As you can see, many things went wrong, and New Orleans was left to deal with the consequences. Some homes were flooded to the rooftop within minutes. Others were flooding at a rate of 300 millimetres every 10 minutes. Seven oil spills occurred during the storm and the runoff from over 50 US Environmental Protection Agency contaminated cleanup sites polluted the floodwater.

By September 1st, two days after the hurricane hit, 80% of the city was still sitting under 2-3m of water. In some areas, it took weeks to subside. Damage is estimated at 125 billion USD. But that doesn’t even compare to the over 1,000 deaths, some people were never found. Over 500 thousand people left the City, some to never return. Aside from drowning deaths, residents were hurt trying to escape through their roofs, infections occurred from exposure to floodwaters, and then these infections spread through crowded shelters, and access to medical facilities was limited. Electricity was down for weeks and drinking water was compromised.

In 2007 the American Society of Civil Engineers called the flooding “the worst engineering catastrophe in US history”. Now, this podcast is about the engineering shortfalls, and I don’t want to get too political. But I think would be a disservice to the people of New Orleans to talk about Katrina without mentioning the government’s response. Here are some of the highlights or lowlights if you will. Despite being aware of the hurricane's path to New Orleans on August 27th, the evacuation orders weren’t issued until mid-day August 28th, the day before Katrina hit. Meaning they lost an entire day of time to evacuate the City. President Bush, Louisiana Governor Blanco and New Orleans Mayor Nagin were aware before the storm that the levees could overflow. On August 27th, Amtrack moved equipment out of the City, offering spaces on those trains to the City for evacuation. The city declined and the trains left empty. When the evacuation orders finally came on the 28th, there was no plan for homeless, low income or sick people to get out; which represented over 100,000 residents. Most of these people were Black. The evacuation plans relied heavily on the use of cars, not considering that many residents, especially in areas with highest risk of flooding, relied on public transportation. Many white majority communities were able to escape. This is a very clear example of environmental racism.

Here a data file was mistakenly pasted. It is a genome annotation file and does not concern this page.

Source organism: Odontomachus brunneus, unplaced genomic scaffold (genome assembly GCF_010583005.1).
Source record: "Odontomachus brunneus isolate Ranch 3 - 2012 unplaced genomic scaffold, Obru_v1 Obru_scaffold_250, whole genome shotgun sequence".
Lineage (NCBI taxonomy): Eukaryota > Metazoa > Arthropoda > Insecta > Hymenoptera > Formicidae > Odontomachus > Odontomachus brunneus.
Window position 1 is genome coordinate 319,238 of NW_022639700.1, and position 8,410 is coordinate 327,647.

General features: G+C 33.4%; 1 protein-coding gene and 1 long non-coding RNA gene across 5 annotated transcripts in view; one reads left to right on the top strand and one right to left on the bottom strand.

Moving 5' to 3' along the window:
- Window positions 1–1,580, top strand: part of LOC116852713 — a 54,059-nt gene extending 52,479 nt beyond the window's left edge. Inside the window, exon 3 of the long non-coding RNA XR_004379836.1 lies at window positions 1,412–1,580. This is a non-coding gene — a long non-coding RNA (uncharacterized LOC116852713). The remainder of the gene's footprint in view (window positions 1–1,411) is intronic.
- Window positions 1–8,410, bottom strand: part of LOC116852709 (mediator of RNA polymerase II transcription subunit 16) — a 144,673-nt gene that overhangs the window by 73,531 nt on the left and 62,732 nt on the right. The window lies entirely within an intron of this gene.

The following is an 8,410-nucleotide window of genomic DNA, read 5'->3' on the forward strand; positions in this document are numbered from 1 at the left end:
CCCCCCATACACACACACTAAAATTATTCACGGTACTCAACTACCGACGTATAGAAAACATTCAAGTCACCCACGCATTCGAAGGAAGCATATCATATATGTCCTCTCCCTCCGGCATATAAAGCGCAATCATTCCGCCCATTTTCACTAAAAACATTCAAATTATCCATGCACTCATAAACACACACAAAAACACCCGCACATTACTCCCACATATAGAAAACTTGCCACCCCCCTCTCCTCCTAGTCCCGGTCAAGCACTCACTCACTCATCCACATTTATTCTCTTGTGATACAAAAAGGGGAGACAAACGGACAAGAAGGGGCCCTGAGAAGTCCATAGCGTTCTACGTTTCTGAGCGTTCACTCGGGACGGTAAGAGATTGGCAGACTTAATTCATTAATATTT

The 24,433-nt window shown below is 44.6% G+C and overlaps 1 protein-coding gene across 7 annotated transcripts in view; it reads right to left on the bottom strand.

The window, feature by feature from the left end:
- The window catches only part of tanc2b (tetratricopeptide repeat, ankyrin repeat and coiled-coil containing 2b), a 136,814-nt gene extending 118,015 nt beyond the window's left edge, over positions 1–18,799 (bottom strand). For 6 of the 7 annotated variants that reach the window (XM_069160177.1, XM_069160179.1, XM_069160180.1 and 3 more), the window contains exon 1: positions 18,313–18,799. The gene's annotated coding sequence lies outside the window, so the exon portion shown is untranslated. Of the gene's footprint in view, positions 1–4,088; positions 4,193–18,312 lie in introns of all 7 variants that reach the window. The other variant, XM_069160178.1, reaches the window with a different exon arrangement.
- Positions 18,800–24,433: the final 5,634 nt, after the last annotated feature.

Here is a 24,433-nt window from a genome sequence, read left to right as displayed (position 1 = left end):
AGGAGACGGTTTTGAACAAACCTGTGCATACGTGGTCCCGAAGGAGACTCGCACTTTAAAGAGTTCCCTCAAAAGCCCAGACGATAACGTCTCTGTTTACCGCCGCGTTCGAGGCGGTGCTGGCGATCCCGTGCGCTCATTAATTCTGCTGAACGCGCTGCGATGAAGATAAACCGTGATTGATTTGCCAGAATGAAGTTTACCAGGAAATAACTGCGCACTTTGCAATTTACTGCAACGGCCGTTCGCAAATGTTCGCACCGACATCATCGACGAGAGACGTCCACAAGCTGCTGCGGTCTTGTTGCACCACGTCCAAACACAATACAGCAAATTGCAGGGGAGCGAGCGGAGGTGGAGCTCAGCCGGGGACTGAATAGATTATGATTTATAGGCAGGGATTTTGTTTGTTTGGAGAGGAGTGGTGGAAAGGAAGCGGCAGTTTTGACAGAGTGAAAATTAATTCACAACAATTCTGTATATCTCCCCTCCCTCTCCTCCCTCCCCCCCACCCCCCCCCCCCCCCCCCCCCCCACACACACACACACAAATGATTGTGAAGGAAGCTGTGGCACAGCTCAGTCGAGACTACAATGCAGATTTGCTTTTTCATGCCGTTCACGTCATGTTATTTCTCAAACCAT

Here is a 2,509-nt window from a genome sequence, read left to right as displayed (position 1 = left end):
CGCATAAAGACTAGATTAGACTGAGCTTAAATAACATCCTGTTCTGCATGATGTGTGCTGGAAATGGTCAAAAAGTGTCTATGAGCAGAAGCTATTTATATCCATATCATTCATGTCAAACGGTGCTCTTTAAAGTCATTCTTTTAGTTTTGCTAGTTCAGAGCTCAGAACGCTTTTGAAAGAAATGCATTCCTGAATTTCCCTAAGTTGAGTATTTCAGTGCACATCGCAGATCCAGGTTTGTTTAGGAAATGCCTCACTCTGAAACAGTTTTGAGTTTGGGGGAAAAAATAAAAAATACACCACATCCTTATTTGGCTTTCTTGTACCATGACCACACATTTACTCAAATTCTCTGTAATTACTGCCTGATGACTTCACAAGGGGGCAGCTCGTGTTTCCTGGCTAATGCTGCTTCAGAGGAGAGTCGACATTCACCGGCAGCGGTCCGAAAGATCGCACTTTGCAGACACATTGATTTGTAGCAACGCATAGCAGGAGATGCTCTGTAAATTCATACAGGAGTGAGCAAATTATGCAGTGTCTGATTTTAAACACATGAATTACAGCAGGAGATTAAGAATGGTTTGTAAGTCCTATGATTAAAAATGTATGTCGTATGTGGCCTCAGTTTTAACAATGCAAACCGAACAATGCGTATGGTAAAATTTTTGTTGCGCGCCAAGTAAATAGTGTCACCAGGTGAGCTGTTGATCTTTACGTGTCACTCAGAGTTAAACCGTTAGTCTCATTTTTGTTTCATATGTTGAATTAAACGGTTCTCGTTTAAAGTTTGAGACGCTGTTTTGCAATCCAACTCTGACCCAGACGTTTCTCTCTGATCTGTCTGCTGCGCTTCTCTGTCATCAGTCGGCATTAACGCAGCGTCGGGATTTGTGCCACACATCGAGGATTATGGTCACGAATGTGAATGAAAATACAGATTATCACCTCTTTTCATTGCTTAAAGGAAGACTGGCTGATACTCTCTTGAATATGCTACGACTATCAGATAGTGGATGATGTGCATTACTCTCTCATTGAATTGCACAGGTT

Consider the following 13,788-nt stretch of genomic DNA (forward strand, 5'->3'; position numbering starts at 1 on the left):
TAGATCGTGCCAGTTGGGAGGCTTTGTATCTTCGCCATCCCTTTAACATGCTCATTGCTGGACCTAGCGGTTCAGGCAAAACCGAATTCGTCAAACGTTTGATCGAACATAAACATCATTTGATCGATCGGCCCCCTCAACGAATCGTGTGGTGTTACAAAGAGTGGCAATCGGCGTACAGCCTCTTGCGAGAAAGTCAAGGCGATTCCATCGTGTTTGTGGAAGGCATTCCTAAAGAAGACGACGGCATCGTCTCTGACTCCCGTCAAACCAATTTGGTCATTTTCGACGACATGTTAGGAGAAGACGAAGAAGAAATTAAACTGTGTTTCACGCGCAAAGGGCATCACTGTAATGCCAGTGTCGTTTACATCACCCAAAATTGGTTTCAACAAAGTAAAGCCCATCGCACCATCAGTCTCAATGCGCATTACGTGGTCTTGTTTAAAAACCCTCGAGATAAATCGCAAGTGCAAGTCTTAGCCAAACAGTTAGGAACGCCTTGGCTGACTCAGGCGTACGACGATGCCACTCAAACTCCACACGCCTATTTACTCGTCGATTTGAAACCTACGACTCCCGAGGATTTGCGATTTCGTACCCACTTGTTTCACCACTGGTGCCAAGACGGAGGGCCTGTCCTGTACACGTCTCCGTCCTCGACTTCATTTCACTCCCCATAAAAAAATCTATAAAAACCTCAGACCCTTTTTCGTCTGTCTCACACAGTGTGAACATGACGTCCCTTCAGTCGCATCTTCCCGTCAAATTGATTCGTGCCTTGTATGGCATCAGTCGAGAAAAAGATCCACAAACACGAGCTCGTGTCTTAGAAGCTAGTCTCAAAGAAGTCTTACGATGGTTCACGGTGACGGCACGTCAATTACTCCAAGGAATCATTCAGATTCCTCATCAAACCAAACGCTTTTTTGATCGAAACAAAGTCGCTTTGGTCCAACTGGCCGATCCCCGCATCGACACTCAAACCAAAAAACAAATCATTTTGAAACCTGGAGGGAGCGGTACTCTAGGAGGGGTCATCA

Various officials from all levels of government could not agree on a specific solution to handle the storm and its aftermath, leading to instability and inaction which left many in New Orleans stranded. They, like the levee engineers, also underestimated the strength of storm and devastation that would hit the City. Hundreds of first responders volunteering to help were re-routed to Atlanta for two days, two days of presentations on sexual harassment and a history lesson on FEMA, the Federal Emergency Management Agency. Later on, then director Michael Brown resigned over his handling of the response. Because less people were able to effectively evacuate than they had expected, the supplies FEMA sent were inadequate. Repair crews restored power to a nearby pipeline before bringing power back to two rural hospitals. You can thank Dick Cheney for that one.

As a side note, in 2010 Ray Nagin was convicted on twenty charges of wire fraud, bribery and money laundering related to bribes from city contractors before and after Katrina. He was released to house arrest in April of this year due to COVID spread in prisons.